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Innovation Training for Agile Leaders

2018 AIN World Conference – 23-26 August, 2018 – Paris, France

 

The objective of “Innovation Training for Agile Leaders” was to increase understanding of  ‘agile’ and the leader’s role in aspiring organizations. Leaders often struggle with building collaboration, and conventional trainings rarely address it. We showed how applied improvisation can be used for developing this essential skill in making agile successful.

Throughout the session at the AIN World Conference we empowered participants to co-create and learn together.

First we elicited from the group their understandings of Agile in Business Today. The answers included aspects such as: agile as a mindset, being adaptive and flexible, working in multi-disciplinary teams, offers an approach to projects and process, provides rapid feedback, enables iterative learning by doing, learning fast and, it’s in “the eye of the beholder.”

Then we led the group through an experiential learning activity – the Team Sling Game. The game combines applied improvisation with agile collaboration and is a metaphor to experience and analyze social dynamics. For further information on the activity, look at our blog post “Team Sling Game”

The debrief of the Team Sling Game, was lively, and organized in a Bubble Up approach to gather group wisdom. Individuals wrote their observations on post-its, and then discussed their learnings first with another, then in a group of four. Then as each group of four summarized their learnings for everyone else, we started to look at how they fit under the general headings of learning, collaboration, and leadership.

Discussions about Learning, Collaboration and Leadership:

  • The YES AND Principle from Applied Improvisation was seen to facilitate learning faster.
  • The different teams exemplified a range of options in the balance between improving results or increasing the quality of collaboration
  • Willingness to learn from mistakes was encouraged by frequent iterations. This enhances the culture of learning and improvement, experimentation and innovation.
  • People realized that time pressure increases changes to fall into old style hierarchical behavior patterns. On the other hand, getting everyone to understand and agree, exemplifying servant leadership, was key to success for the whole team.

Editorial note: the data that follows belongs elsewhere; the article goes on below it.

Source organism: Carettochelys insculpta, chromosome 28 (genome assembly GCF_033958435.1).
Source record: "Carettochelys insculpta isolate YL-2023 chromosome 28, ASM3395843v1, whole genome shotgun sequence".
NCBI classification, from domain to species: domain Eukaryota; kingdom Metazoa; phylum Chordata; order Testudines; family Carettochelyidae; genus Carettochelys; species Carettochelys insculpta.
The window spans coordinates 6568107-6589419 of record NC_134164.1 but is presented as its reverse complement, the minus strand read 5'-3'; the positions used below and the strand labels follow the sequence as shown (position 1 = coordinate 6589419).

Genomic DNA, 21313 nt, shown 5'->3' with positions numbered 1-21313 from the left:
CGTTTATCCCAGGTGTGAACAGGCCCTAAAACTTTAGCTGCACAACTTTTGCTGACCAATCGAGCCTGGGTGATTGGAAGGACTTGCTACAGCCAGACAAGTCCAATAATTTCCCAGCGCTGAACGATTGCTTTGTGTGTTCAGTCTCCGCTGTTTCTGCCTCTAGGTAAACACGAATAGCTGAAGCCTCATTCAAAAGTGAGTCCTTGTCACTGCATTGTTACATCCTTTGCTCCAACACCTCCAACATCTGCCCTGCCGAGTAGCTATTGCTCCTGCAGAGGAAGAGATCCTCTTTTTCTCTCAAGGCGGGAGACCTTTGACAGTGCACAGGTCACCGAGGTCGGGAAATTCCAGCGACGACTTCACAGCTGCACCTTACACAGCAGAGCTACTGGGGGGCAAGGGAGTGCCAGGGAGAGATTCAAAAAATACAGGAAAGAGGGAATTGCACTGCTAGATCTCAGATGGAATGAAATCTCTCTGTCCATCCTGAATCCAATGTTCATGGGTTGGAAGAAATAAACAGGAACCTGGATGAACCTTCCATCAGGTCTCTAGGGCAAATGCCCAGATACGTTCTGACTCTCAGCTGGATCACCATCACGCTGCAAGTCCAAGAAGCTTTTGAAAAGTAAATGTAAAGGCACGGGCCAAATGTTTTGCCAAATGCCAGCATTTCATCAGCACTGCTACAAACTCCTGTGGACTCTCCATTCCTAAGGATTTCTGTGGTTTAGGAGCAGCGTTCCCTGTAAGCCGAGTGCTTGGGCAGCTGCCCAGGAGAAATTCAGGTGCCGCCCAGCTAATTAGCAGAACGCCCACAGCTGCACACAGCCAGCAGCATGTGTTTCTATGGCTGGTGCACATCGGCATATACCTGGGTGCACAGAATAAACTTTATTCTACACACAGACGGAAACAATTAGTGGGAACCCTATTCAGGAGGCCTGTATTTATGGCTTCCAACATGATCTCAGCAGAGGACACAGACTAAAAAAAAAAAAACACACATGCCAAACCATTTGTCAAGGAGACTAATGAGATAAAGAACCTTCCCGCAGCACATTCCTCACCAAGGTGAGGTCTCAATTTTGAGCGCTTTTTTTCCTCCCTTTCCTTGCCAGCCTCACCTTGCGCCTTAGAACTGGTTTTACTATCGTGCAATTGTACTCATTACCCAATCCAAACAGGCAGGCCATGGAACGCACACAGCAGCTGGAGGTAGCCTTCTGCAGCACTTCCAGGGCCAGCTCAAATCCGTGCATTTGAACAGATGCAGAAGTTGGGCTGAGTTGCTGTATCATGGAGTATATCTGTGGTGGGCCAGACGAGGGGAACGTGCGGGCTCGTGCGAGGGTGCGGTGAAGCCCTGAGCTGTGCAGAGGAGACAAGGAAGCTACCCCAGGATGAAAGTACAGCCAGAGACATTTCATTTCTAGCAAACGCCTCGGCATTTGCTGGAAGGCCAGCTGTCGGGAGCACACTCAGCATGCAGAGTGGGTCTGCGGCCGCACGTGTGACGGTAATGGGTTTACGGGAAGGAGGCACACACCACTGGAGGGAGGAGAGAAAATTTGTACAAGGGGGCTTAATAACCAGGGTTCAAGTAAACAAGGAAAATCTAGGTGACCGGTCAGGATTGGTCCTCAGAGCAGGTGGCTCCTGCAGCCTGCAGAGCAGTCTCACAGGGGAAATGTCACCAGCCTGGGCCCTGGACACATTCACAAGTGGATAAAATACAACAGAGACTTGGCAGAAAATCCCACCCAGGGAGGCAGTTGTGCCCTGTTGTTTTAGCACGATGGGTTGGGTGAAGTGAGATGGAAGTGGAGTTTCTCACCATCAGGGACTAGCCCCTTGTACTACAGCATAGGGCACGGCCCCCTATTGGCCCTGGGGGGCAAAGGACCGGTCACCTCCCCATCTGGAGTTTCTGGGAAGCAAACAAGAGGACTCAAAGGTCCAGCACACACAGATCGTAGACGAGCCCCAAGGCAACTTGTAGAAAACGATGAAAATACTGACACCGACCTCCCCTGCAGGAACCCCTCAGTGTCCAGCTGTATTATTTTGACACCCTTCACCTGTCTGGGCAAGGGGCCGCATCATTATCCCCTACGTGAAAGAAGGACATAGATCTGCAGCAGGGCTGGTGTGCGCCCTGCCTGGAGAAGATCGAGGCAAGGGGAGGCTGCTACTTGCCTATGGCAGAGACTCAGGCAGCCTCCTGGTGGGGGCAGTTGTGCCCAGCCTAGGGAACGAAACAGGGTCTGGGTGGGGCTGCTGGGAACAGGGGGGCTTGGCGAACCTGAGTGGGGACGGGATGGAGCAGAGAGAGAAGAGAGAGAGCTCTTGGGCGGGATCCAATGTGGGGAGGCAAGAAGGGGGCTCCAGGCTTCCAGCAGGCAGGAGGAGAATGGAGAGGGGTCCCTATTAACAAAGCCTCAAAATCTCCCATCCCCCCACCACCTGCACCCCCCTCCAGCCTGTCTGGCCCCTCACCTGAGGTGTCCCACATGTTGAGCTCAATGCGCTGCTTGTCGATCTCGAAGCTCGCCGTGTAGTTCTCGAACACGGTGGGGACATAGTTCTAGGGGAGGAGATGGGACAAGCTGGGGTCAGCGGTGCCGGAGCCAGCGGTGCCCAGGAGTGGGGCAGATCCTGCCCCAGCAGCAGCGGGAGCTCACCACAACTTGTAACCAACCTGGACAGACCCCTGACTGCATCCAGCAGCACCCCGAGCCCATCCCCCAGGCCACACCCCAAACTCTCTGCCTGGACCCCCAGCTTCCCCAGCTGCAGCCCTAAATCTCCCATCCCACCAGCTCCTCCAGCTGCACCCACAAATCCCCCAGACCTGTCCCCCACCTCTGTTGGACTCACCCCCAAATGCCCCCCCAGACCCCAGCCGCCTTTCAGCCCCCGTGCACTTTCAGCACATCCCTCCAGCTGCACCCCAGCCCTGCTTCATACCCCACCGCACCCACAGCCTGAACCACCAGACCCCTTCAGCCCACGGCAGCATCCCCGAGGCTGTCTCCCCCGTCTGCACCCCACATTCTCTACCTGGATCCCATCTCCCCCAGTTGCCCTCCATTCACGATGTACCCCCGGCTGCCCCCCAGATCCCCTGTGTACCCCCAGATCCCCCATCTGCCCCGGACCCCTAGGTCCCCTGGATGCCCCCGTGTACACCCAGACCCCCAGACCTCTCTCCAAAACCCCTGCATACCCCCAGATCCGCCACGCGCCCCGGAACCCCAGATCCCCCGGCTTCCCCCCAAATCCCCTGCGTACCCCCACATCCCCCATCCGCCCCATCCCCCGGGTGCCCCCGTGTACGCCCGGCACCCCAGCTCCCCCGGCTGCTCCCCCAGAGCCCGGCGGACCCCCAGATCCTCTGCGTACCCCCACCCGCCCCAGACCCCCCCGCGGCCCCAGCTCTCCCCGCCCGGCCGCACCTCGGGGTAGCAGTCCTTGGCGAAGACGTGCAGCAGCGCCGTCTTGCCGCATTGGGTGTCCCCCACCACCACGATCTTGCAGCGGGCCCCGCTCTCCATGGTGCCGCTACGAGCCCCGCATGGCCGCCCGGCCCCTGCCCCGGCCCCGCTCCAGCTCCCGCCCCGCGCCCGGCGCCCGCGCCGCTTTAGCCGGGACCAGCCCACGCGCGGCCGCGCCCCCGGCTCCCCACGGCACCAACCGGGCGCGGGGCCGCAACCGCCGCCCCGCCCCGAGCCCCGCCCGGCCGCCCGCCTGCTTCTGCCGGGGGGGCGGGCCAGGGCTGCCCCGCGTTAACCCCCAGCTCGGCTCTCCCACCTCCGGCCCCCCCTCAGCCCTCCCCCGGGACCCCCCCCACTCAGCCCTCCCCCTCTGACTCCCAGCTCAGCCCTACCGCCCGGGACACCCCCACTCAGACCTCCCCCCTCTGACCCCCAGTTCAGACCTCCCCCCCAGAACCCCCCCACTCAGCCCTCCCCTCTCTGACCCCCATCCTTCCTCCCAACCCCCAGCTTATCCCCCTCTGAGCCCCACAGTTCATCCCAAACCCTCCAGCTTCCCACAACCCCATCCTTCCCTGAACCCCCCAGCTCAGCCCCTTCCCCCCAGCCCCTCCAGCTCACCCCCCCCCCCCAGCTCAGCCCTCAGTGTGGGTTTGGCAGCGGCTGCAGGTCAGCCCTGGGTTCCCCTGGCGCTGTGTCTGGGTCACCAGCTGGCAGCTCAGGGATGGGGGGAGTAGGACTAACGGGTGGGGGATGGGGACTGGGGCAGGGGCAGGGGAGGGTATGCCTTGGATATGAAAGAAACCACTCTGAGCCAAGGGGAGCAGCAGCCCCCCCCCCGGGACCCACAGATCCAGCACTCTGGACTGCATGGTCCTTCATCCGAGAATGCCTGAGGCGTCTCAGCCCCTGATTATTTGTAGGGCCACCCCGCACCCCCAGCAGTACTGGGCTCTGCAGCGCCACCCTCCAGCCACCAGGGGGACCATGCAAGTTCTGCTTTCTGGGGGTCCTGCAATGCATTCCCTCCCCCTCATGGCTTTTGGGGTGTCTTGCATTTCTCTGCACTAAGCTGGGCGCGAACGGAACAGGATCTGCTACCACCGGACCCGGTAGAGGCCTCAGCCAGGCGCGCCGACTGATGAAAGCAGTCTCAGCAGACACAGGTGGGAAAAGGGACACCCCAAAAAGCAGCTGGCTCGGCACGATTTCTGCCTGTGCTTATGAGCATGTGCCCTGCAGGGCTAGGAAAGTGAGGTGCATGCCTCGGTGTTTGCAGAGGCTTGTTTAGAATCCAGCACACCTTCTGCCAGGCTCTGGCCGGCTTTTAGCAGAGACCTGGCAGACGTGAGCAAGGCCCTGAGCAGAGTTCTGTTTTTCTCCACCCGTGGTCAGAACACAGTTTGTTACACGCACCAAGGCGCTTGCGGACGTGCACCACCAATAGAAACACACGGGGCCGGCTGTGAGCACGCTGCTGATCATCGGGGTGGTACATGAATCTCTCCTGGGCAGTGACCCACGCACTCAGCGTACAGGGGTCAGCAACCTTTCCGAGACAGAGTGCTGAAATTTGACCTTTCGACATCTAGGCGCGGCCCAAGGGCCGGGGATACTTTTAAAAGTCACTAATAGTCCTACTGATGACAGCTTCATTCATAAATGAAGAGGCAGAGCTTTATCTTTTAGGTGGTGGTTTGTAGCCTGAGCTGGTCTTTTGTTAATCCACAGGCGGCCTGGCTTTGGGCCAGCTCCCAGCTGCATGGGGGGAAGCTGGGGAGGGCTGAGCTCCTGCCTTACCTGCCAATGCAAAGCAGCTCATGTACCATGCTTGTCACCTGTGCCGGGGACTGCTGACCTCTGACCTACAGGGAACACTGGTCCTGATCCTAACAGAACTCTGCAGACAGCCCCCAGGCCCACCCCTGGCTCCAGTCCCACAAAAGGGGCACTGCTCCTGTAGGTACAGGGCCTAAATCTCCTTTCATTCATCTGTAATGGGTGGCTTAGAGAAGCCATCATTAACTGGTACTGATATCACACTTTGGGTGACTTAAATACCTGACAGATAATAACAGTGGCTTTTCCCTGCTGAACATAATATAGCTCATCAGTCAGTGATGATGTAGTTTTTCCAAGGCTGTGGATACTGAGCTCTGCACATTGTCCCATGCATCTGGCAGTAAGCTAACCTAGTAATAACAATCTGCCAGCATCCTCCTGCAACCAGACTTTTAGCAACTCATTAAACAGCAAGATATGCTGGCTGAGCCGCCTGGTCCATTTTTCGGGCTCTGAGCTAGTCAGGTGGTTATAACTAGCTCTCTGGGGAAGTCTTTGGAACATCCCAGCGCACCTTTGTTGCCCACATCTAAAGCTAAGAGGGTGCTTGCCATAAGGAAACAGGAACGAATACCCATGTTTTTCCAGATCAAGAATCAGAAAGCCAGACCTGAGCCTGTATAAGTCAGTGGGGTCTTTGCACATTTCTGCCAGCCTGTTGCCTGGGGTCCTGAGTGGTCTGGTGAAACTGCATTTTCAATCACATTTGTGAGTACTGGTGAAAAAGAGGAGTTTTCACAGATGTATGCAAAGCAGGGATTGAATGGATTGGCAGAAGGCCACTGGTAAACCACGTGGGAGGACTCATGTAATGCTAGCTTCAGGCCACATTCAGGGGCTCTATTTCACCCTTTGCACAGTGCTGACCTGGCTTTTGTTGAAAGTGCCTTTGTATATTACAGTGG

From my work as a Certified Scrum Trainer I appreciated how the session highlighted the importance of emergent servant leadership.

The international audience in the workshop was amazed how the game quickly made fundamental issues of collaboration and leadership in teams visible to everyone.

Thanks to all who joined and for being open to going through the activity and sharing your the experiences. You all made this a great workshop.

See more details on AIN website:

http://appliedimprovisation.network/events/2018-paris/

https://ainparis2018.sched.com/event/G1Mp/innovation-training-for-agile-leaders

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Team Sling Game

One of the first games we do during our two-day ScrumMaster Workshops is our “Team Sling Game.” The game is a metaphor to experience and analyze social dynamics. It evolved from a KoKomm Workshop with Moritz Küffner (www.moritz-kueffner.de).

The goal of the game is rather simple: “Get the whole team as fast as possible through the sling.” The workshop group is asked to self-organize into equally sized teams of six to twelve people. Each team receives a sling (a loop of flat rope used in climbing) which has a diameter of about 75 centimeter. The facilitator will guide the team through the game.

The game will be performed in several iterations (1-5) with strict time boxes. Each iteration contains a Planning, Execution and Retrospective phase.

The Planning phase (one minute timebox) results in a time estimate of how long it will take the whole team to get through the sling. The estimate from the team is recorded on a flipchart for tracking.

During the execution phase all team members have to get through the sling.The facilitator records the actual time required by the team to get through the sling by stopwatch.

After execution a Retrospective is held (one minute timebox), where optimizations for the next iteration are discussed.

The game facilitator makes sure time boxes are honored and captures the estimates, actual times and some notes throughout the iterations on the flipchart for later discussion.

Differences in how groups and teams function can be observed. Learning from every iteration helps the teams to optimize their approach and evolve to a smarter outcome as well as getting better in estimating the needed time.